We are attracted, therefore, by the alternative proposal in the consultation paper for a Duty to Act. We think that this may make it more likely that children are given the support they need according to their circumstances and it leaves professionals with some discretion to decide and record what action is appropriate (which could include reporting a case to the appropriate authorities). We would welcome the opportunity to work with the government on the potential development of a Duty to Act as there are significant details that need more working through to ensure effective design and implementation.

So, the NSPCC isn’t prepared to say in public how it thinks the Duty to Act proposal should be refined. That would make it accountable to others who might review or critique their proposals. Instead, it proposes to advise the government in private.

Below, we set out what we consider to be the characteristics of a good reporting system, and then respond to the Government’s mandatory reporting, duty to act and enforcement proposals in light of this.

1.  A reporting system that promotes the best interests of children

The NSPCC is clear that any system for reporting abuse or neglect should always be focused on promoting the best outcomes for children.  This requires a system where:

  • The best interests of children are the primary consideration at every stage of the process.
  • Children are confident that their wishes will be listened to, feel that they are able to ask for help, and feel able to trust practitioners with disclosures of abuse or neglect.
  • Children are helped to know what abuse is, that it is unacceptable, and never their fault.
  • Families feel able to ask for help without fear that this will lead to a stigmatising intervention from statutory services.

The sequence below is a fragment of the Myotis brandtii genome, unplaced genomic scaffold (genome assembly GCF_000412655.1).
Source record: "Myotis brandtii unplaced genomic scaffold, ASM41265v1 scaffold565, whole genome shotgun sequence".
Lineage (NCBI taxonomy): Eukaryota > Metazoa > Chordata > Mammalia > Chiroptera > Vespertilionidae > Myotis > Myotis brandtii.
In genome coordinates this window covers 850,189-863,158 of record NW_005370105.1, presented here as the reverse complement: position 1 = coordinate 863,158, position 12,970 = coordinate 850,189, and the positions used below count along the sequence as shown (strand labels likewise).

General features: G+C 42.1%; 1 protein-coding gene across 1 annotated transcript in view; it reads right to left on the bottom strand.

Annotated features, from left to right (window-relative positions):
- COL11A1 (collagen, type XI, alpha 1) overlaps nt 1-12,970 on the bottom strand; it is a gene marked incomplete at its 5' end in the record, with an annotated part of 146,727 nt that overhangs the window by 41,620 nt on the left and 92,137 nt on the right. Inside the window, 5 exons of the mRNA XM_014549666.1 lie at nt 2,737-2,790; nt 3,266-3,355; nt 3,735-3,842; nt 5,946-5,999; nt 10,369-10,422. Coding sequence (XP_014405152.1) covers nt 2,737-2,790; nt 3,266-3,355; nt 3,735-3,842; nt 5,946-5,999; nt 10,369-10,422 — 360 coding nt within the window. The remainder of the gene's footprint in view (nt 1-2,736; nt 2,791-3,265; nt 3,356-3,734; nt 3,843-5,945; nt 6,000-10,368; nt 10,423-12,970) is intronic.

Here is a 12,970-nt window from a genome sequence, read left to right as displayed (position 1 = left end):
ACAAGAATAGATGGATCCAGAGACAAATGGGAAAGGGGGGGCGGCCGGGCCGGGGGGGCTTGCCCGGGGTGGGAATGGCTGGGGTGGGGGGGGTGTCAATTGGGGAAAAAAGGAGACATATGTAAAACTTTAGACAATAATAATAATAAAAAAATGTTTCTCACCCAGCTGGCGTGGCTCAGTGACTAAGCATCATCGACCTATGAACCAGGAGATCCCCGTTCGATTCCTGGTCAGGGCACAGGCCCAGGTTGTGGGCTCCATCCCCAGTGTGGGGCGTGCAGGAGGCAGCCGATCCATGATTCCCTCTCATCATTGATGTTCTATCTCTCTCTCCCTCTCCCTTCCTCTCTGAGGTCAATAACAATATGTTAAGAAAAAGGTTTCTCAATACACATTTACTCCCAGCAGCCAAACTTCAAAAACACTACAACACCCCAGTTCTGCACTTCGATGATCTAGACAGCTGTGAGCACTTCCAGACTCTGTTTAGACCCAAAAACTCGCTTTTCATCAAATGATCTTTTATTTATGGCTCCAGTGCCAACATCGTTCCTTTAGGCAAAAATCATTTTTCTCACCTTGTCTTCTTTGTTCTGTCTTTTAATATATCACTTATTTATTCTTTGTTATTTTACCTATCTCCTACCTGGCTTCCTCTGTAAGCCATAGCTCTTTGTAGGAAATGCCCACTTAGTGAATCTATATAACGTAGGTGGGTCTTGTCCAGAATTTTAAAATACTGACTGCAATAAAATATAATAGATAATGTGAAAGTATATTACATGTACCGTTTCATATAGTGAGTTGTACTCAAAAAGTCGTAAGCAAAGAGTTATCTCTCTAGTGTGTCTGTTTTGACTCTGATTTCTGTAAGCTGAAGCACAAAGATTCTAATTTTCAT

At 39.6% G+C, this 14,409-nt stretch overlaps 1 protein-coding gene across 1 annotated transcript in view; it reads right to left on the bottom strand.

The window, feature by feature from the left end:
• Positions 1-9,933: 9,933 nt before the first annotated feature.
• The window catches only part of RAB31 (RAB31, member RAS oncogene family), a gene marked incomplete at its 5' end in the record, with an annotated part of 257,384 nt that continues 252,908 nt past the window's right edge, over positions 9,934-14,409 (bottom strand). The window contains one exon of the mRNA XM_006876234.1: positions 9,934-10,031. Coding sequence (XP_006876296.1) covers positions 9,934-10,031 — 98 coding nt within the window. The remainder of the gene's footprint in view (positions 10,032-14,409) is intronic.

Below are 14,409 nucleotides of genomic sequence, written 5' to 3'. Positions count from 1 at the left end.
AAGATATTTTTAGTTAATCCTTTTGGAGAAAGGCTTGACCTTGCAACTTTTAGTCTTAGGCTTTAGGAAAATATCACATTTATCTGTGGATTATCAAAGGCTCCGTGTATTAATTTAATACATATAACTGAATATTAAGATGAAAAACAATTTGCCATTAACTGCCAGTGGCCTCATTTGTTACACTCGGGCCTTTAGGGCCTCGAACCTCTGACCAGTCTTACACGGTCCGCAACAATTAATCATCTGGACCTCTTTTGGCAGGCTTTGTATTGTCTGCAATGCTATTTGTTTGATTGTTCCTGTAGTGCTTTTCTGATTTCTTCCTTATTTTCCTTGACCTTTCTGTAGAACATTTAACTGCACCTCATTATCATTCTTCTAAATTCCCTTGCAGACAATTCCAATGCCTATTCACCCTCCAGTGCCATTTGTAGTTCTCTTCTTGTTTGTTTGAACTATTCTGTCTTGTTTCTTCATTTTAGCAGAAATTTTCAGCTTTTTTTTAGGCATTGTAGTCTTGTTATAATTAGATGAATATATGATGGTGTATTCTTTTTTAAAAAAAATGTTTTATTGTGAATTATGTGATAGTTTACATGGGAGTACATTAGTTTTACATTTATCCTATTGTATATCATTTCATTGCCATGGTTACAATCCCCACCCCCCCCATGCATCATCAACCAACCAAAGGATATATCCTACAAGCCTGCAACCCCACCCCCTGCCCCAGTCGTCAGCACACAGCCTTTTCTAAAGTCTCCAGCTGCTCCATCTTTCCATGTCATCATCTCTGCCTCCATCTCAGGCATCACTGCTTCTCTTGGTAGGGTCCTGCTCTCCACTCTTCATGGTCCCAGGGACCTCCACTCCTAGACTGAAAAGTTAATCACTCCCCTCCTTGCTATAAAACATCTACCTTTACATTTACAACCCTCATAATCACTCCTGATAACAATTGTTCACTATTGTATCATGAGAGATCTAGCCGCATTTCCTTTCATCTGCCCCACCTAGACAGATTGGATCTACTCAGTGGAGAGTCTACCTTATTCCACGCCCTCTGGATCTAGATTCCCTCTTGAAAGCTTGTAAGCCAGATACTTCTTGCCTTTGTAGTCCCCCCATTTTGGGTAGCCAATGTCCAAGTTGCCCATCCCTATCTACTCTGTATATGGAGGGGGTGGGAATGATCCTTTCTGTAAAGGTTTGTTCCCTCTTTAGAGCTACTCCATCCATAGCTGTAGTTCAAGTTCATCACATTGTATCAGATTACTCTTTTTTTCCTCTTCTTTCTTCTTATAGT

• Adults – including professionals working with children – are able to recognise abuse and to respond appropriately.
  • Adults – including professionals working with children – feel free and confident to share information when this is in the best interests of the child.
  • There is sufficient flexibility to support children in a way that helps them the most. Each case is unique, and the interventions, support systems, or services required to help families will depend on a range of factors.
  • Early help is available to offer support and advice when problems first arise.

The interests of children are best served when the child is well informed and enabled to disclose on their terms and at their own pace.  Practitioners and organisations must be empowered to facilitate disclosures that they can be confident will be acted upon speedily and in the best interests of the child.  This means they need the flexibility to use their professional judgment within a clear set of expectations about how, when, where, and why a report should be made and what the likely consequences could be for the child in question.